The first part of their story is outlined below, so please click on the link to read on …..

Part 2 to follow soon …. watch this space

To Immingham for Christmas

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Many years ago, I read a copy of the magazine “Model Railway Constructor”, and inside, was an interesting item about the “Great Central Railway’s “Immingham Class” 4-6-0, designed under the direction of J.G. Robinson, the railway’s CME, and built by Beyer-Peacock at Gorton, Manchester.  They were classified 8F by the GCR, and went on to become Class B4 under later LNER ownership, but only 10 locomotives were built, with four of the class surviving into British Railways days.

The image at the head of this piece is actually a view of the experimental design – Class 8C – that the Great Central used in trials against the Atlantic types that were in use on express passenger duties, but the 4-6-0s that Robinson developed from these were an operational success. (Image is courtesy of ‘The Engineer’ magazine from 1903.)

This is the drawing that caught my attention back in 1963 – hard to believe it was just over 67 years ago – the level of detail is superb – I always wanted to see an ‘O-Gauge’ model of this engine.

All 10 were built in June and July 1906, and were intended to operate on fast freight and of course fish trains.  But in the mid 1920s they could also be found on express passenger and other services.  They were the second post 1900 design with a 4-6-0 wheel arrangement for passenger traffic, and followed two 4-6-0s designated Class 8C by the GCR, for comparison with Robinson’s 4-4-2 express passenger types.  Both classes could be said to have provided the necessary drive away from the late Victorian ‘Atlantic’ 4-4-2 designs, and ushered in a new era and approach to hauling prestigious trains.

So then, the 4-6-0 was fast becoming popular for express workings – and next out of the blocks on the Great Central was the “Immingham” class – so-called because their arrival in 1906 coincided with the official start of construction of the new docks and harbour at Immingham.  This was some 5 years after the act of parliament was passed in June 1901 authorising its construction.  The act was “The Humber Commercial Railway and Dock Act”.  The act proposed the building of sea walls a dock and railway adjacent to the existing port of Grimsby.  Later in 1901 a further act of parliament enabled the building of the Humber Commercial Railway and Dock, which provided a double track connection for goods traffic to and from the new docks, with links from the south, west and east.  The new facilities were supported and taken over by the Great Central on a 999 year lease, and of course later absorbed into the LNER, with the main purpose being to export coal.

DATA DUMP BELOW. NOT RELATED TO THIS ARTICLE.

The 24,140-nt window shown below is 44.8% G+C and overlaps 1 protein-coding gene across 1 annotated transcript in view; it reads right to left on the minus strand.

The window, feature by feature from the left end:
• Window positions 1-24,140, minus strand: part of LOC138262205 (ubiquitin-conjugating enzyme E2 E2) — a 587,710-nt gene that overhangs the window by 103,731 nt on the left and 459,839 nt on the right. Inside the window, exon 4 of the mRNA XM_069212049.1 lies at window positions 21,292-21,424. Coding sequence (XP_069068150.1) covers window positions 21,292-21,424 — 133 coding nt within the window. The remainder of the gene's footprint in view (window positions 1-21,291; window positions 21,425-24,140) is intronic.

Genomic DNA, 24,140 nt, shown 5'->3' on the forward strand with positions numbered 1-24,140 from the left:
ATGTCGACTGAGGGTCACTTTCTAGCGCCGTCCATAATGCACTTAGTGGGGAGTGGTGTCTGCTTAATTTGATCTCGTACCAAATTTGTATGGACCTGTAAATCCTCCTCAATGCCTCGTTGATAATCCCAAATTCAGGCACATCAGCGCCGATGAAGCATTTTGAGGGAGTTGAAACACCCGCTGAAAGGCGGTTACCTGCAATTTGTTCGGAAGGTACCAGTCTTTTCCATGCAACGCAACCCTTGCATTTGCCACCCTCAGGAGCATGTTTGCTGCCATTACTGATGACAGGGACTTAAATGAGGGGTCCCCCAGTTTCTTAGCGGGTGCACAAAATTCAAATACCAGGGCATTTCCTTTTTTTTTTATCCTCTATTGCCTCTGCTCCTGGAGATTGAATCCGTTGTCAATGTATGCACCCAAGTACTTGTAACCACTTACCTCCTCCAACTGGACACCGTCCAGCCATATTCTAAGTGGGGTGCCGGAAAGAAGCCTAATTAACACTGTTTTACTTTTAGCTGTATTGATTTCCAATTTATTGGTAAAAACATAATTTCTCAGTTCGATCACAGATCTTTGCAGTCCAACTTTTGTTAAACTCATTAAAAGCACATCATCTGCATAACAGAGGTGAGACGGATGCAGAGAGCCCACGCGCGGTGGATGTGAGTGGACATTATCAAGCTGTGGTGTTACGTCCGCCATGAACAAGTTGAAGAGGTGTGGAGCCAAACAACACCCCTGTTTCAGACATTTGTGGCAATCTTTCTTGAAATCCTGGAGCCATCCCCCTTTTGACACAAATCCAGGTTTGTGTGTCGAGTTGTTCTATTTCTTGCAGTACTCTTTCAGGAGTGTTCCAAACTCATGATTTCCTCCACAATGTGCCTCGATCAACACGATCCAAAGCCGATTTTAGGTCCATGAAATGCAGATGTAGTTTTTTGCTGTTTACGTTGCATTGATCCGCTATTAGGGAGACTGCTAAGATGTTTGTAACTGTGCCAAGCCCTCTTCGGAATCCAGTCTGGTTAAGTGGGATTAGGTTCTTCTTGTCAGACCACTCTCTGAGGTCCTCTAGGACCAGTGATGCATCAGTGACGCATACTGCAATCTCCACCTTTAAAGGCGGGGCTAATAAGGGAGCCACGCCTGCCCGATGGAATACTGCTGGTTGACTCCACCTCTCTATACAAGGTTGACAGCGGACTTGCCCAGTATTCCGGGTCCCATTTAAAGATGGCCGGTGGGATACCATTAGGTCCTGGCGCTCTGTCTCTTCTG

The new docks were an alternative to the expansion of Grimsby, which had been developed by the Manchester, Sheffield & Lincolnshire Railway – later becoming the Great Central – as its major sea port on the East Coast.  The expansion of east coast port facilities was considered a commercial proposition, and the company backed the plans from an 1874 report for new dock facilities by Charles Liddell, and by 1912 the Port of Immingham was open – just a 38 year delay!

So, what better way to celebrate your newly built docks than with a class of the latest designs of steam locomotive, with 6 coupled wheels – the Class 8F, otherwise known as the “Immingham Class”.

Leading Dimensions

Construction

The predecessor design for the “Immingham Class” were also built by Beyer-Peacock in Manchester, and as noted in the table leading dimensions they were fitted with two different cylinder sizes, for comparative trials, and 6ft 9ins coupled wheels.  The cylinders were placed outside the frames, with the short travel slide valves inside the frames, along with two sets of Stephenson valve gear – nice clean external appearance, but no doubt difficult to maintain in service. 

These two Class 8C 4-6-0s were constructed either side of Christmas and New Year in 1903-4 and were intended to be tested alongside Robinson’s existing Atlantic design for express passenger work.  They were built without superheaters originally, but later modifications included the Robinson modified Schmidt pattern superheater, fitted in the smokebox.

The Class 8C was fitted with 6ft 9ins coupled wheels carried in the by then standard plate frames, but with a split between leaf springs for the leading and trailing coupled wheels, with coil springs for the centre driving wheels, which at 6ft 9ins diameter were common with the Robinson Atlantics.  The new 4-6-0s also made greater use of castings in the construction, and in a total length of almost 62ft 0ins, weighed in at 107 tons in working order.